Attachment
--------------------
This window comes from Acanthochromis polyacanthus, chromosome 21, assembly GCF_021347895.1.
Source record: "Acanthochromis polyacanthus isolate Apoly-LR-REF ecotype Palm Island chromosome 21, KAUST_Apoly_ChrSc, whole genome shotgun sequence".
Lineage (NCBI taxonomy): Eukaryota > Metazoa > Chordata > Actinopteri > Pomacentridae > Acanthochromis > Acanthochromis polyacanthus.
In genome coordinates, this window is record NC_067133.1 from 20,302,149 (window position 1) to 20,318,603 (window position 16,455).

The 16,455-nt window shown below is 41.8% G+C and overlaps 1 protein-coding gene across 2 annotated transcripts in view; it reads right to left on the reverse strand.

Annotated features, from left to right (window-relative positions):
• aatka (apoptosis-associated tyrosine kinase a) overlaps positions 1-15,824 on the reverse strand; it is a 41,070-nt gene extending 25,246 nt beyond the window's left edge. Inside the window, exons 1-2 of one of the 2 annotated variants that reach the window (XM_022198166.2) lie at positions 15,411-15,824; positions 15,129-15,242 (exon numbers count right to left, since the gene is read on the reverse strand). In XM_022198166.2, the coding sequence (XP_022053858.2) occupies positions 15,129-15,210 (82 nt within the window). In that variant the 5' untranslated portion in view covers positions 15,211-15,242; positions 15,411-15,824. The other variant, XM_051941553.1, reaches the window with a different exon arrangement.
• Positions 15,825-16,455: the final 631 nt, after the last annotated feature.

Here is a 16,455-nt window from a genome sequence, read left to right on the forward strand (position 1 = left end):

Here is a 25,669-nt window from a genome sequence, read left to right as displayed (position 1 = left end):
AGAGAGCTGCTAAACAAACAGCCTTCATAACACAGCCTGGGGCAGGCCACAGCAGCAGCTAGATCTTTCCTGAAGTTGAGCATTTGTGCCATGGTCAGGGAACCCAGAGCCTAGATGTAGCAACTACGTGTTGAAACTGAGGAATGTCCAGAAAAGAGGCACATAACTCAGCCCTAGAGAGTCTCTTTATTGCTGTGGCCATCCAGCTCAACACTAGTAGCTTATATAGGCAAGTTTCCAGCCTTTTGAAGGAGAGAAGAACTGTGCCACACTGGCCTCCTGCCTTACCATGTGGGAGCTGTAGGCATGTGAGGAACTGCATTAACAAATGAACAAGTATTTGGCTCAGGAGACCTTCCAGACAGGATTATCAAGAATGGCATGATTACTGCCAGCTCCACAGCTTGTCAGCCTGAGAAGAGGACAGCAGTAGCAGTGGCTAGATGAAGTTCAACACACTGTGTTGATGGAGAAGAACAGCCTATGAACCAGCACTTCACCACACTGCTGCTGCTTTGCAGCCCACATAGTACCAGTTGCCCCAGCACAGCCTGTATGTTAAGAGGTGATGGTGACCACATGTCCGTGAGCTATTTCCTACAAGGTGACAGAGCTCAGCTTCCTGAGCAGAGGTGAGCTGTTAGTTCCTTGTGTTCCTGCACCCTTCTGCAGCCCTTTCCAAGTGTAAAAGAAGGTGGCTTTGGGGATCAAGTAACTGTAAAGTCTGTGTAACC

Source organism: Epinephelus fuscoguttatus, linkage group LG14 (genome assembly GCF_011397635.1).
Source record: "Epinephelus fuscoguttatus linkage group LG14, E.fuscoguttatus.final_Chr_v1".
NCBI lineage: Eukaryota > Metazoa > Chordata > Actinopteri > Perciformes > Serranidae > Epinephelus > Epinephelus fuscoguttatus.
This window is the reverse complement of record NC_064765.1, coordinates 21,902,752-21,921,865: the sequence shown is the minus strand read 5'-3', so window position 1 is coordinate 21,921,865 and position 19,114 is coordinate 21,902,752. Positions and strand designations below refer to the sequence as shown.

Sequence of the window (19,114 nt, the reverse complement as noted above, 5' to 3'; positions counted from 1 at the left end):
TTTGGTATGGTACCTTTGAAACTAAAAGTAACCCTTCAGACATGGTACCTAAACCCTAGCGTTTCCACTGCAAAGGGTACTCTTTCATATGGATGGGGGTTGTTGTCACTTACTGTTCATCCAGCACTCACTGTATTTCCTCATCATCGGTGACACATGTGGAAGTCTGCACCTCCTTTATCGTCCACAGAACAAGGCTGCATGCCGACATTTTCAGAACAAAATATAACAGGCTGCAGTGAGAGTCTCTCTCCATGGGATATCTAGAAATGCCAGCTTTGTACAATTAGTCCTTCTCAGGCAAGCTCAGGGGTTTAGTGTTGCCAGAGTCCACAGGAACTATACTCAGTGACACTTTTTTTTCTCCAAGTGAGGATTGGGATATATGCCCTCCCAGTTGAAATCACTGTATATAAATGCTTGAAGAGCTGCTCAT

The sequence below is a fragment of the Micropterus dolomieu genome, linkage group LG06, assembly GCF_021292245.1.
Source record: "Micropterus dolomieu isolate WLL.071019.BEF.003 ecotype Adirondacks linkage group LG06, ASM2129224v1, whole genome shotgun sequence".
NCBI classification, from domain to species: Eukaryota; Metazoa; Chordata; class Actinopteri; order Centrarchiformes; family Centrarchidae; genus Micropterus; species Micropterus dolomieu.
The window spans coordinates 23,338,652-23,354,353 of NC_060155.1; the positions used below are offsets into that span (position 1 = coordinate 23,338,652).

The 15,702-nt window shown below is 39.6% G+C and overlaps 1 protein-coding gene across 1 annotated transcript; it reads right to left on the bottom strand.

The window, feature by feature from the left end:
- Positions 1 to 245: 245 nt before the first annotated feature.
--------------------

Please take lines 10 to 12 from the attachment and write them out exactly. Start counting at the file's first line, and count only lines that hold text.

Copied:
Here is a 25,669-nt window from a genome sequence, read left to right as displayed (position 1 = left end):
AGAGAGCTGCTAAACAAACAGCCTTCATAACACAGCCTGGGGCAGGCCACAGCAGCAGCTAGATCTTTCCTGAAGTTGAGCATTTGTGCCATGGTCAGGGAACCCAGAGCCTAGATGTAGCAACTACGTGTTGAAACTGAGGAATGTCCAGAAAAGAGGCACATAACTCAGCCCTAGAGAGTCTCTTTATTGCTGTGGCCATCCAGCTCAACACTAGTAGCTTATATAGGCAAGTTTCCAGCCTTTTGAAGGAGAGAAGAACTGTGCCACACTGGCCTCCTGCCTTACCATGTGGGAGCTGTAGGCATGTGAGGAACTGCATTAACAAATGAACAAGTATTTGGCTCAGGAGACCTTCCAGACAGGATTATCAAGAATGGCATGATTACTGCCAGCTCCACAGCTTGTCAGCCTGAGAAGAGGACAGCAGTAGCAGTGGCTAGATGAAGTTCAACACACTGTGTTGATGGAGAAGAACAGCCTATGAACCAGCACTTCACCACACTGCTGCTGCTTTGCAGCCCACATAGTACCAGTTGCCCCAGCACAGCCTGTATGTTAAGAGGTGATGGTGACCACATGTCCGTGAGCTATTTCCTACAAGGTGACAGAGCTCAGCTTCCTGAGCAGAGGTGAGCTGTTAGTTCCTTGTGTTCCTGCACCCTTCTGCAGCCCTTTCCAAGTGTAAAAGAAGGTGGCTTTGGGGATCAAGTAACTGTAAAGTCTGTGTAACC

Source organism: Epinephelus fuscoguttatus, linkage group LG14 (genome assembly GCF_011397635.1).